Say Cheese!

This morning started like any other ordinary Monday morning. My cat woke me up by thundering around the house, which I stubbornly ignored until she pulled out her trump card and started scratching the one remaining good piece of furniture in the house. I leapt out of bed and chased after her, and she gleefully led me right to her food bowl.

Well played, cat. Well played.

That’s not really the point of this blog entry, though. I had been doing some research recently on other neat sustainable or homemade things I could do, and references to cheese-making kept popping up.

And today, I decided, was the day.

I downloaded a really cool book from my favorite place, Amazon, called Home Cheese Making. It insisted that I try a soft, forgiving cheese like mozzarella first before attempting a hard cheese like cheddar.

This is advice that I promptly ignored.

I paid a visit to a neat place in Woodland Hills, the Home Beer, Wine, and Cheese Shop. This is where I procured many of my supplies. Then I traveled to Sprouts for milk in reusable containers:

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Because otherwise, that’s not very sustainable, is it??

What follows is a little how-to, but you should definitely get a resource on cheese-making if you want to go crazy like I did.

1. First, you have to sterilize all of your equipment. Its true, people used to brush the goat feces off of their bucket and make a perfectly acceptable batch of cheese, but we’re going to go ahead and avoid contracting H2N2: Cow Nile Virus or Mad Cow Disease.

2. Next, cheerfully dump your 2 gallons of whole milk into your pot. MISTAKE #1: Blithely assuming that the pot you have is CLEARLY big enough for two gallons when it almost wasn’t. Measure your pot, people.

3. Bring your milk up to 90 degrees using an instant-read thermometer. Gently. Do not boil it.

4. Dump in your mesophilic starter, which adds bacteria to the milk to begin the curdling process. Mesophilic means “medium loving” and these particular bacteria enjoy a nice, cozy temperature around 85 degrees. Allow this mixture to cure for about 45 minutes.

5. Scamper gleefully back to the kitchen 45 minutes later to discover that it is still just a pot of milk on the stove. Allow yourself to feel disappointed. Pick yourself back up and add your rennin. NB: There are several different types of rennin. I used animal rennin, because I eat animals. However, if you don’t enjoy the thought of consuming the inner intestinal lining of a calf, there are multiple vegetarian options for rennin.

6. Allow the mixture to set for 45 minutes at a good, constant 90 degrees.

7. Come back to discover that your mixture has set up into CURDS and WHEY and fancy yourself Little Miss Muffet for a moment. Curds are white and semi-solid, whey is yellowish and liquid. Test the “set” of your curds by putting your curd cutting knife (I used a bread knife that I had sterilized) into the curd. If the curds pull away from the knife slightly and the yellowish whey fills the spaces, you have a clean break. Good job!

8. Cut your curds into 1/2″ cubes and give it a little stir to shake things up.

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9. At this point, you fill a larger receptacle with 100 degree water and place your entire pot into this water bath. I used the kitchen sink because, shit, you think huge pots grow on trees or something? Stir your curds constantly for 30 minutes while slowly raising their temperature to 100 degrees.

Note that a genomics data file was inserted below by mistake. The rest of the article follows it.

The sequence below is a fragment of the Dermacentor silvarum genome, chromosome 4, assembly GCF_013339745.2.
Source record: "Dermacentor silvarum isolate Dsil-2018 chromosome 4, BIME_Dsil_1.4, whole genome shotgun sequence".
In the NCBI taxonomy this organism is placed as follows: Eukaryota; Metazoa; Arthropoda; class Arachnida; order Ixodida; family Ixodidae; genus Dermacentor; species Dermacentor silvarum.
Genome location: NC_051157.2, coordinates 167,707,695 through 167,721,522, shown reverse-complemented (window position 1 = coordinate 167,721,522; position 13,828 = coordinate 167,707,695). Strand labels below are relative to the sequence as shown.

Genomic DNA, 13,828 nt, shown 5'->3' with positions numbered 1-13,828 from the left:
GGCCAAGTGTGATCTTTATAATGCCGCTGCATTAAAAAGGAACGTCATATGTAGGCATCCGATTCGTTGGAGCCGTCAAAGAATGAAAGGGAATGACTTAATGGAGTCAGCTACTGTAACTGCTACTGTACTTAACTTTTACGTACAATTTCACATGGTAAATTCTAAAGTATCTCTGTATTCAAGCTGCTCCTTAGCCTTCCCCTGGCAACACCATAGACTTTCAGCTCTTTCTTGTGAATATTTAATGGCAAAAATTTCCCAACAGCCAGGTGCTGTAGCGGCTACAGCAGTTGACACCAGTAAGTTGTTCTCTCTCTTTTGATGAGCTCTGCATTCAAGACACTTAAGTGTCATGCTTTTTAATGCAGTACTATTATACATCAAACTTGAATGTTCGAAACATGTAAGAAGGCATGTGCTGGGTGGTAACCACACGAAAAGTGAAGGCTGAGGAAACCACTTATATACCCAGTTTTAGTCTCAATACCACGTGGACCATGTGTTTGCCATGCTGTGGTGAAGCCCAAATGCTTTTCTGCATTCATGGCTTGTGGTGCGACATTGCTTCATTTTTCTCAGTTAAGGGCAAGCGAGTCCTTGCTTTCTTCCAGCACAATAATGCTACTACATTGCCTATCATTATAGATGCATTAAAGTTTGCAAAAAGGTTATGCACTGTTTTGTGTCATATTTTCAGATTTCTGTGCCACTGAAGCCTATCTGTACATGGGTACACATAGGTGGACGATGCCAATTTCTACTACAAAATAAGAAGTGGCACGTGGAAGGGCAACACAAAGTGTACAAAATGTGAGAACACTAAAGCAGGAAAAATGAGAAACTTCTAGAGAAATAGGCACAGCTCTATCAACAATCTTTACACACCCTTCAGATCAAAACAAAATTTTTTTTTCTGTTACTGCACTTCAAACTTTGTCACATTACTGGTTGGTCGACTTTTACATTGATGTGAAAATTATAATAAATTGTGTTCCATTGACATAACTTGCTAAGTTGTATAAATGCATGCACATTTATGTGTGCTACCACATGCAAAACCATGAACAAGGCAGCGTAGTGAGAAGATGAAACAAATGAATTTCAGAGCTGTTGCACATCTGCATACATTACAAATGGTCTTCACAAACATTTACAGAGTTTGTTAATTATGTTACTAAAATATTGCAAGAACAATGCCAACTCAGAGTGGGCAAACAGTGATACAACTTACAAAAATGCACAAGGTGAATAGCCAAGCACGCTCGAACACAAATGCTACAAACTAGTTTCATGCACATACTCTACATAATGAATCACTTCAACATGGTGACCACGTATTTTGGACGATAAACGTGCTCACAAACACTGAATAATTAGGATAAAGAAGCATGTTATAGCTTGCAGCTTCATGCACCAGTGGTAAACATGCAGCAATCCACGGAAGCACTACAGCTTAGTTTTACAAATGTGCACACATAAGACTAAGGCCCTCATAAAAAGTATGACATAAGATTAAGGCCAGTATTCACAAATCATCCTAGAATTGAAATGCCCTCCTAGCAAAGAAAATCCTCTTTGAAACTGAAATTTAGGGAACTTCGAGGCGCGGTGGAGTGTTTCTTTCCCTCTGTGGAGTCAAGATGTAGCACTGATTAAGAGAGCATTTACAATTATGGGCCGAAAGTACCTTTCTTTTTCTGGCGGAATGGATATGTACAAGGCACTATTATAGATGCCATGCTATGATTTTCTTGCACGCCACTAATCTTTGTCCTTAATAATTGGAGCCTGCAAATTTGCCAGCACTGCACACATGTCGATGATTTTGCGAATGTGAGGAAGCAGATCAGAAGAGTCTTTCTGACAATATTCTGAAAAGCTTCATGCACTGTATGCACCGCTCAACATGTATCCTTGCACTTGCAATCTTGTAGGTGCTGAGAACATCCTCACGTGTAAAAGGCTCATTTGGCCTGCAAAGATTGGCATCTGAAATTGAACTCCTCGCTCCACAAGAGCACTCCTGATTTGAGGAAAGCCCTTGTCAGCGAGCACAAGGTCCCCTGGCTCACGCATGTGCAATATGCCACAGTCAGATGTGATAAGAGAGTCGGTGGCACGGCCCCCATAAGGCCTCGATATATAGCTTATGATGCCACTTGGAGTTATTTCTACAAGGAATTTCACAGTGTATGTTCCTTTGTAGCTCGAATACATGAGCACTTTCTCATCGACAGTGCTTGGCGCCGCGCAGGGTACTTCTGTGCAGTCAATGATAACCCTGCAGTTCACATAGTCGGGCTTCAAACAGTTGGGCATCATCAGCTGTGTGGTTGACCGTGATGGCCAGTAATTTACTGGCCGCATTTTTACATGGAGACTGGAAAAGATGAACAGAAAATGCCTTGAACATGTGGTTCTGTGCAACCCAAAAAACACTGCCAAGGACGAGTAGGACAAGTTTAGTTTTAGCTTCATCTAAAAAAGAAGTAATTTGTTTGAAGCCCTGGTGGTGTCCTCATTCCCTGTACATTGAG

10. NOW COMES THE PRESSING! AND THE DRAINING! Line a colander with cheesecloth. I recommend “real” cheesecloth, not the grocery store kind, because it does need to be strong and tightly knit. Pour your curds into the colander and then hang that bad boy somewhere non-drafty for an hour and let it drain. Resist the urge to squeeze the plump little curds.

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What you don’t see here is that we used a twelve pack of beer for a counterweight system.

11. When you have patiently waited an hour, now comes the fun part. You should buy a cheese press. No, really. This is one thing I insist upon. You can find one for about $100 on Ebay. Seriously. Go buy one. We did it without one, but since it requires ten pounds of pressure, then twenty pounds, then fifty pounds, we used EVERY SINGLE HEAVY BOOK THAT I HAVE EVER OWNED. If there had been an earthquake last night, that would have been it. We had towering stacks of books carefully wedged under my hanging cabinets.

12. Dump your curds out of your cheesecloth hammock, give them a stir to break them up into walnut-sized pieces, and add your cheese salt. NB: Cheese salt is different than regular salt. Regular, iodized salt will inhibit bacterial growth due to the iodine. Worth the investment for some cheese salt. Pack your mold chock full of delicious rubbery curds. Now, we bought a mold, and admittedly, the cheese that came out of the mold was distinctly more professional looking. But we also made a ghetto cheese mold because we had extra curds, and it worked just fine. One Tuppeware full of stab-y holes from my ice pick and one that fits inside the hole-y one. Bam. Cheese mold.
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13. And then, you de-mold it the next morning, place it on a wooden cutting board or cheese mat (please…I am not buying a cheese mat. I have my limits), and let it air dry and rind up for about 2 days. At the end of that time, you wax that (pictures to follow) and let it cure at room temperature for four weeks and then you consume gleefully with your hard apple cider (homemade) and homemade sourdough.

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CHEESE!!!

Hee hee hee.

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